Anyway.   By all accounts, Sean Hughes was unimpressed with our lavish kitchenware range, which he considered somewhat lowbrow.   In our defence, I am tempted to point out that at least we still have a brow, however, by way of his defence, I’ve just watched twenty minutes of Sean’s Show and found it fairly amusing by modern standards, which must’ve made it an absolute riot in an era where 18 year olds had unironic Phil Collins parties.   In his continued defence, we probably caught him on a bad day, whereas he caught us on a completely normal one, and to convert this continued defence into a knockout blow, he was on Never Mind The Buzzcocks for ages and drinks in Quinns on the Kentish Town Road, which is an excellent pub.   There was no such controversy surrounding my first customer of the year at Greenwich, who was one of those likable but disconcerting 30-something girlwomen who spend a great deal of time making cup cakes and dressing like an 8 year old.   Talking to someone like this is strange, because although they have an endearing perkiness about them it’s too self conscious to be convincing, and you can sense their own Ghost Of Every Evening standing just behind, drinking wine and crying.

I should like to point out that the common shop-girl was in no discomfort throughout our conversation, despite replying and interjecting in the manner of a diabolical night creature.   The most common question she was asked by customers was – not unreasonably – ‘Why are you working?’  to which she had to reply ‘Short staffed’, which I quickly learned contains all of the hardest sounds for someone with a static tongue and jaw to pronounce, and which came out in the manner of a furious snarl.   Have a go yourself next time you’re in front of a mirror – it’s terrifying.   Interestingly – and so as to return us back to where we started – the word ‘festival’ contains all the hardest sounds for a Nepalese speaker to pronounce, to the extent that Bipin, who is an old skool East Yard comrade and excellent stalwart of the Camden Nepalese community, simply substitutes the word ‘vegetable’, as it sounds similar and is much easier to say.    Bearing that in mind, I must demonstrate my admirable forward planning business skills and turn back to sorting out this summer’s vegetable trading season, which I regret will be sadly Nepalese-free.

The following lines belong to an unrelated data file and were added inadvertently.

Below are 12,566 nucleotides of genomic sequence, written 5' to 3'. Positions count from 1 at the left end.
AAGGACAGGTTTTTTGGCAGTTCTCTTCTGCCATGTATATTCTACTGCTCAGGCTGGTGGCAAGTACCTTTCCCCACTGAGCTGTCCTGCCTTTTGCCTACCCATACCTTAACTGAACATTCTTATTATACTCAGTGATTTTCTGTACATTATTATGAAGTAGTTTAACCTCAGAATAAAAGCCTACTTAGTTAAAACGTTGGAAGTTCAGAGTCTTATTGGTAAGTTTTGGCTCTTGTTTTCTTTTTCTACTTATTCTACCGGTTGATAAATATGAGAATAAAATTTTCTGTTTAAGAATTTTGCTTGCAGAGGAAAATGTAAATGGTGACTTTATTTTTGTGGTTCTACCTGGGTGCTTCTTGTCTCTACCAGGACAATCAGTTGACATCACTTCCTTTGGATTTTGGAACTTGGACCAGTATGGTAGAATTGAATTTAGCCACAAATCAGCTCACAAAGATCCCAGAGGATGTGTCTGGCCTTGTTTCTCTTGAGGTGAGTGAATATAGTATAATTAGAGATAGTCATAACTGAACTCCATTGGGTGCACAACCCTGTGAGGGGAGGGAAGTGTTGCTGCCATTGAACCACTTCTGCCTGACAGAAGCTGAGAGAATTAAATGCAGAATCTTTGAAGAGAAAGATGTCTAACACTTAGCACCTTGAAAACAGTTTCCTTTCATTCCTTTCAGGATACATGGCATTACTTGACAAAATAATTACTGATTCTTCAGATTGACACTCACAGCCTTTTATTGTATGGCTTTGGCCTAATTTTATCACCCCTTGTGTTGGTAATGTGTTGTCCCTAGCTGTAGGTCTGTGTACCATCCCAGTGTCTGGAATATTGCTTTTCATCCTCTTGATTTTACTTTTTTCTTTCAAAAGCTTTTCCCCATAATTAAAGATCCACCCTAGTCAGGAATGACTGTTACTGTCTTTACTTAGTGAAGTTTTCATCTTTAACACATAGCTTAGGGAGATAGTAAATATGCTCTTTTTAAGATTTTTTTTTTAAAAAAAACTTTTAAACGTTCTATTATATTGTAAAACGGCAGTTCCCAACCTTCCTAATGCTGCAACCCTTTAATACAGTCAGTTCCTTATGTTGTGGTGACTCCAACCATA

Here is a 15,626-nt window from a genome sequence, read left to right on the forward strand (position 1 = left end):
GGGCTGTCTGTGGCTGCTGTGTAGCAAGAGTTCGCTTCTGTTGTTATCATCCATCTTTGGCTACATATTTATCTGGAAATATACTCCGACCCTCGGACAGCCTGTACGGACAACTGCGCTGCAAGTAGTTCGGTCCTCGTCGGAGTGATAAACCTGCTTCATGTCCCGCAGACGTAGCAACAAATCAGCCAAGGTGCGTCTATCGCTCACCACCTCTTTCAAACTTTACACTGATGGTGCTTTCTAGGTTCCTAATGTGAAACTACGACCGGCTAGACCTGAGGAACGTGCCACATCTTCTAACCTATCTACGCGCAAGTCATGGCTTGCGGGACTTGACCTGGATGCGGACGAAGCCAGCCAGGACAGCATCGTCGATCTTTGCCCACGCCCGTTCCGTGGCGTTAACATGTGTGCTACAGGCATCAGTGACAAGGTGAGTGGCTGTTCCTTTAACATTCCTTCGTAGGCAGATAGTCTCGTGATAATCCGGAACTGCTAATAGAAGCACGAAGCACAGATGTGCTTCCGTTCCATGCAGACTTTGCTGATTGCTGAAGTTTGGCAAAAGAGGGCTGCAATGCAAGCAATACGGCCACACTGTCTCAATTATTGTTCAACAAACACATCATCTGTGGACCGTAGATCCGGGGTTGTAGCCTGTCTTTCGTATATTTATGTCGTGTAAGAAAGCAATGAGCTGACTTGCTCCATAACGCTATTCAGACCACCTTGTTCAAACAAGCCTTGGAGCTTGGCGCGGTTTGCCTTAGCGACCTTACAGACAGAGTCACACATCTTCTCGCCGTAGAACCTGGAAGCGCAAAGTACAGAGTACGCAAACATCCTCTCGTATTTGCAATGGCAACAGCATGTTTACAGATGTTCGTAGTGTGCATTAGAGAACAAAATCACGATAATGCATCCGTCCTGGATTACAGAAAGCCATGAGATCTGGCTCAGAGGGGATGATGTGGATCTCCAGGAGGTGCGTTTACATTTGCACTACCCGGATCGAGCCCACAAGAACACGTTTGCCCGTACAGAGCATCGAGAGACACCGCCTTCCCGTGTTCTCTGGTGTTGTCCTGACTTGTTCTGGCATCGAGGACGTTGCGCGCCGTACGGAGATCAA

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Photards:

Top: Spitalfields childwear vendor Viran at the Duke of Wellington public house, Toynbee Street, London E1.  He does this t shirt in a baby grow if you’re interested.

Middle: The writing desk at Tooting Bec.   Note airmail envelopes and paper; I write letters to my old dear with these to make it look like I’m somewhere exciting.   Note also budget Parker fountain pen, which was only a tenner and is an excellent ‘pocket pen’, as we like to say in the fountain pen community.

Lower: Keith reads Cartoon Ben something of interest from the Sunday Times magazine.   Sharp eyed film buffs will spot Cartoon Ben in this.   He runs in exactly the same manner along Nelson Road in order to get to Greenwich Market for stall allocation these days.

2 Comments

  1. Mrs.D

    Jan 18th, 2012
    7:30 pm

    love the description of the common shop-girl & the light entertainment show “sausage” dogs …..
    your mates T shirt is also funny

  2. Paul

    Jan 18th, 2012
    8:09 pm

    Thanks. Later that evening, we had to wrestle him out of the pub and lock the door behind him.